The LD50 test, continues to be the subject of health-related debates. In 2013, Arome and Chinedu reported that the results of their toxicity study on laboratory animals, which were similar to our findings for the incidence and severity in humans [37]. Also, Raj et al. have reported that human poisoning by pesticide is predictable based on the LD50 data for the chemicals from rats and other animal models [38]. In contrast, other reports have indicated that LD50 values derived from animal models are of little value for estimating acute and lethal poisoning in humans [39]. Although the best species for measuring the toxicity of substances in humans are humans themselves [40, 41]; however, this is impossible to achieve ethically. 
Recently in 2021, Dearden and Hewitt have shown good correlation between the median LD50 values of 36 organic chemicals tested on mouse and rat with the human lethal dosage for the same chemicals. These researchers concluded that conventional median LD50 values derived in rodents could be effectively used to precisely predict the toxicity in humans [42]. Therefore, conducting toxicity studies are clinically important since they provide significant health-related information, such as, dose-response curve, safety assessment of new chemicals, venoms, antivenoms, drugs or food additives, and useful data for epidemiological studies [30, 43]. Although, LD50 tests have their limitations and disadvantages, such as using large number of animals, causing considerable pain in them, and the confounding factors, e.g., species differences in gender, age, diet, genetic strain, health, degree of starvation, and method of dosing [4445], they are still being used.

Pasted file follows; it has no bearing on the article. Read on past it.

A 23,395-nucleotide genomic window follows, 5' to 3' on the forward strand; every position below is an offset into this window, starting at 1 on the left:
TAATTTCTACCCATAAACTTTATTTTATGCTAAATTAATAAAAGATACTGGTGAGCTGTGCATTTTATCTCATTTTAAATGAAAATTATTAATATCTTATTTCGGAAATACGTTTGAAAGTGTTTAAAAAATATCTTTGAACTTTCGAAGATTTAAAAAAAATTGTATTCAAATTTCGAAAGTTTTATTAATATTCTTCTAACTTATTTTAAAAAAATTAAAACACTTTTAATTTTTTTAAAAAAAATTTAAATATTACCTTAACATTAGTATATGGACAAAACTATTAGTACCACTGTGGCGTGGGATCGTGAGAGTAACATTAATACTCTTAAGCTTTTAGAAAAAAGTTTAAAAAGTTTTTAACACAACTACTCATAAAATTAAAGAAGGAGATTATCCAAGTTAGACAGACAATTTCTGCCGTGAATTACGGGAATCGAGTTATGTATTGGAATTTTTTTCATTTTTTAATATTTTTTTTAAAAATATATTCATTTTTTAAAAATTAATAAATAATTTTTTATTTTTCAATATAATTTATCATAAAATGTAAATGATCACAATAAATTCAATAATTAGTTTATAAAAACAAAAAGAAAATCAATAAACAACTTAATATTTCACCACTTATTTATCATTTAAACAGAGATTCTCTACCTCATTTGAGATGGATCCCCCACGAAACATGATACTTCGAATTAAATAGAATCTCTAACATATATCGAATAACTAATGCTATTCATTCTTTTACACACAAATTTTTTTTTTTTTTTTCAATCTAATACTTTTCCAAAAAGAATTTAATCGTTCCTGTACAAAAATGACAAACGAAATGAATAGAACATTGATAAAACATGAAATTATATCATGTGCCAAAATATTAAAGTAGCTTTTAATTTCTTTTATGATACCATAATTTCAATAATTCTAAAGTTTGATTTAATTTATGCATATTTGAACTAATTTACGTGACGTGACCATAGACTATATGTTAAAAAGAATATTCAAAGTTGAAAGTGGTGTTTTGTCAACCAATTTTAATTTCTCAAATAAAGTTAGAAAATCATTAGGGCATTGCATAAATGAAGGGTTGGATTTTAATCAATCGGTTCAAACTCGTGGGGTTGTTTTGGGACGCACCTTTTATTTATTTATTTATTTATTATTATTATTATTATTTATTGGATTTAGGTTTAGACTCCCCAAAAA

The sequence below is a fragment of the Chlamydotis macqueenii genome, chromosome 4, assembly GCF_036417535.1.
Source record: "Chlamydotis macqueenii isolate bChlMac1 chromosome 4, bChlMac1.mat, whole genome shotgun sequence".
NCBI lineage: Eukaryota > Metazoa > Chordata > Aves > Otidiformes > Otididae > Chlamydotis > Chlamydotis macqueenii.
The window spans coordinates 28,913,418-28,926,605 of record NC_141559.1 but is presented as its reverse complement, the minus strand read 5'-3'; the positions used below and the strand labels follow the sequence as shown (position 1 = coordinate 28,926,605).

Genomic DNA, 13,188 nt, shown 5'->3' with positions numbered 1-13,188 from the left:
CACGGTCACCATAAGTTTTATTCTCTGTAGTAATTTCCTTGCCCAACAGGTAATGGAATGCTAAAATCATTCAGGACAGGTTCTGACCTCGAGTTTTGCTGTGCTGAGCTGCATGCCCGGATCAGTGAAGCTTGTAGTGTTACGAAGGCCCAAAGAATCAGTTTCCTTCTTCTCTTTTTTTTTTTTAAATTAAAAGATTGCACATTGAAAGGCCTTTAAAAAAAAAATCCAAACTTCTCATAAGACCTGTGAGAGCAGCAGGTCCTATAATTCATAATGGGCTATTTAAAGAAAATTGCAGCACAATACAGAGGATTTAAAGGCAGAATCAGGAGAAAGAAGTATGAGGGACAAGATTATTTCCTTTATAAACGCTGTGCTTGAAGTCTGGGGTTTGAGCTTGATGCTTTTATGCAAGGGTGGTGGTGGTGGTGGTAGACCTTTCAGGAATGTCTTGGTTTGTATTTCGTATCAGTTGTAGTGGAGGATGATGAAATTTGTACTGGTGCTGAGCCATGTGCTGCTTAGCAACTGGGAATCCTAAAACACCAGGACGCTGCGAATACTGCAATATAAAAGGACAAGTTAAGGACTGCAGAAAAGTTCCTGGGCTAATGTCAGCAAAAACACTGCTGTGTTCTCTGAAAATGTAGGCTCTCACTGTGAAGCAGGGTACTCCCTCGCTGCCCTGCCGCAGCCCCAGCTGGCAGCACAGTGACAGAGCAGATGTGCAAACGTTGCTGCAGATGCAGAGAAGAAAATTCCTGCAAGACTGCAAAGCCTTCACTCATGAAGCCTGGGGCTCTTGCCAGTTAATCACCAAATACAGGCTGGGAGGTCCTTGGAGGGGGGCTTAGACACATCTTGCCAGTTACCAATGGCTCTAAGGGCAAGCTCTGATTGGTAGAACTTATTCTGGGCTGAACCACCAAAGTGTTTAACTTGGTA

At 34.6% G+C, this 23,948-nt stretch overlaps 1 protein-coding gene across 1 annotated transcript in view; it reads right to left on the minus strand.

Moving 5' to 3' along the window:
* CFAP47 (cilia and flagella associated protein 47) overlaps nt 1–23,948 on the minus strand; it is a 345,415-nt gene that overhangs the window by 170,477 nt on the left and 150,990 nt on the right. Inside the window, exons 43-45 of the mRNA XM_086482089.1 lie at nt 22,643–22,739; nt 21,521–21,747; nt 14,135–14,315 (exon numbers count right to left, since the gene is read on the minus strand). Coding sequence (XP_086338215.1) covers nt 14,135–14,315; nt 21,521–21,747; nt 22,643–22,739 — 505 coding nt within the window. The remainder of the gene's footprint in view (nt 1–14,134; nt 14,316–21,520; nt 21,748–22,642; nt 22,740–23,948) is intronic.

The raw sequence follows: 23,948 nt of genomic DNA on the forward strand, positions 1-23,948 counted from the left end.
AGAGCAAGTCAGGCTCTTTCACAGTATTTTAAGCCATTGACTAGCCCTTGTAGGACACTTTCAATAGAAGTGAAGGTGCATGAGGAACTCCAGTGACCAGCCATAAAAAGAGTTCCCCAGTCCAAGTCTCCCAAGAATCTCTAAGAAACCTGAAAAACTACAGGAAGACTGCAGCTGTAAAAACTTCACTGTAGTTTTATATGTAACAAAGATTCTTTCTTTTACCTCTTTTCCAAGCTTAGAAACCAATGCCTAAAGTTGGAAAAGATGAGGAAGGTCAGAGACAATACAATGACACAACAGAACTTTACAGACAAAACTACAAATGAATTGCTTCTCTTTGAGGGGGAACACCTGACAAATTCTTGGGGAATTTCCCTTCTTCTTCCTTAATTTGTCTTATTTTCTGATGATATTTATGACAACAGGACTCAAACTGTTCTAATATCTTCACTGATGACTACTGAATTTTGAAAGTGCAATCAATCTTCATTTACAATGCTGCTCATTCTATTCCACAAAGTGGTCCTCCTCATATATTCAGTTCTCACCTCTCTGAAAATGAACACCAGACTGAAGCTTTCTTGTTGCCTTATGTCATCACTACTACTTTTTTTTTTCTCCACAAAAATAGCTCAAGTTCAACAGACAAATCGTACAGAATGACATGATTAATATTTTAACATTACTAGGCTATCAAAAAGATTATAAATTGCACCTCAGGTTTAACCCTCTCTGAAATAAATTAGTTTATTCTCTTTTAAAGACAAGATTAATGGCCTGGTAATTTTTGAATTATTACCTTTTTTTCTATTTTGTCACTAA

In 1984, a study on mice [46] has reported the LD50 of Macrovipera lebetina, Montivipera latifi and Caucasicus intemedius agkistrodon to be 6.4, 5.5 and 13.7 μg per mouse, respectively. That study concluded that Montivipera latifii is the most dangerous snake in Iran [46]. Despite the methodological differences, the findings of that study are in agreement with our results.